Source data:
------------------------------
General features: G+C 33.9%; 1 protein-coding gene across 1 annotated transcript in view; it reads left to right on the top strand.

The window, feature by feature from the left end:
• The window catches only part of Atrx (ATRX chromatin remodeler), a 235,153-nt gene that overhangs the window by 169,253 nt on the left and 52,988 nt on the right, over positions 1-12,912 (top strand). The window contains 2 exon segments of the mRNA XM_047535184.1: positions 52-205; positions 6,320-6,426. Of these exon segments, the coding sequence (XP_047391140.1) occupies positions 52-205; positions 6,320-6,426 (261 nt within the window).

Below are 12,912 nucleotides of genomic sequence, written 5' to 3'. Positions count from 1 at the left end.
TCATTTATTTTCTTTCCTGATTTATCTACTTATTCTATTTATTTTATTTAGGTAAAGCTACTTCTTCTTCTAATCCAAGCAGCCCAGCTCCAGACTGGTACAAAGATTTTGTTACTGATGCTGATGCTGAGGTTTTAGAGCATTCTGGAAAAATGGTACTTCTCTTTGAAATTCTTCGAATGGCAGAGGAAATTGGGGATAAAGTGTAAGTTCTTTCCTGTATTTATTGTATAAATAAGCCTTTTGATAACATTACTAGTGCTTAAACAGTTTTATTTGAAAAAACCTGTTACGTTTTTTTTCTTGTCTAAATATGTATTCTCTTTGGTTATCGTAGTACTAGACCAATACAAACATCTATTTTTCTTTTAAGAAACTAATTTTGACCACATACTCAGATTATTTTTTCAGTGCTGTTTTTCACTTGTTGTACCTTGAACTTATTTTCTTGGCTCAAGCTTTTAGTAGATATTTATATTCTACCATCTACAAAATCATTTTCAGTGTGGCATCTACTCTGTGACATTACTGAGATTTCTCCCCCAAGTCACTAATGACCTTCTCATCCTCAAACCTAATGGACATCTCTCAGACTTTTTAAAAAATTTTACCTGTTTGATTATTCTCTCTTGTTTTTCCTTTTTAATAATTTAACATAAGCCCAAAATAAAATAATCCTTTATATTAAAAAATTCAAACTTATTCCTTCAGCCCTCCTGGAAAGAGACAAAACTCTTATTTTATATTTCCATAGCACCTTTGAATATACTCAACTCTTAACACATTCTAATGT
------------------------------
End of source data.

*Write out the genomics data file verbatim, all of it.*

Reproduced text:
General features: G+C 33.9%; 1 protein-coding gene across 1 annotated transcript in view; it reads left to right on the top strand.

The window, feature by feature from the left end:
• The window catches only part of Atrx (ATRX chromatin remodeler), a 235,153-nt gene that overhangs the window by 169,253 nt on the left and 52,988 nt on the right, over positions 1-12,912 (top strand). The window contains 2 exon segments of the mRNA XM_047535184.1: positions 52-205; positions 6,320-6,426. Of these exon segments, the coding sequence (XP_047391140.1) occupies positions 52-205; positions 6,320-6,426 (261 nt within the window).

Below are 12,912 nucleotides of genomic sequence, written 5' to 3'. Positions count from 1 at the left end.
TCATTTATTTTCTTTCCTGATTTATCTACTTATTCTATTTATTTTATTTAGGTAAAGCTACTTCTTCTTCTAATCCAAGCAGCCCAGCTCCAGACTGGTACAAAGATTTTGTTACTGATGCTGATGCTGAGGTTTTAGAGCATTCTGGAAAAATGGTACTTCTCTTTGAAATTCTTCGAATGGCAGAGGAAATTGGGGATAAAGTGTAAGTTCTTTCCTGTATTTATTGTATAAATAAGCCTTTTGATAACATTACTAGTGCTTAAACAGTTTTATTTGAAAAAACCTGTTACGTTTTTTTTCTTGTCTAAATATGTATTCTCTTTGGTTATCGTAGTACTAGACCAATACAAACATCTATTTTTCTTTTAAGAAACTAATTTTGACCACATACTCAGATTATTTTTTCAGTGCTGTTTTTCACTTGTTGTACCTTGAACTTATTTTCTTGGCTCAAGCTTTTAGTAGATATTTATATTCTACCATCTACAAAATCATTTTCAGTGTGGCATCTACTCTGTGACATTACTGAGATTTCTCCCCCAAGTCACTAATGACCTTCTCATCCTCAAACCTAATGGACATCTCTCAGACTTTTTAAAAAATTTTACCTGTTTGATTATTCTCTCTTGTTTTTCCTTTTTAATAATTTAACATAAGCCCAAAATAAAATAATCCTTTATATTAAAAAATTCAAACTTATTCCTTCAGCCCTCCTGGAAAGAGACAAAACTCTTATTTTATATTTCCATAGCACCTTTGAATATACTCAACTCTTAACACATTCTAATGT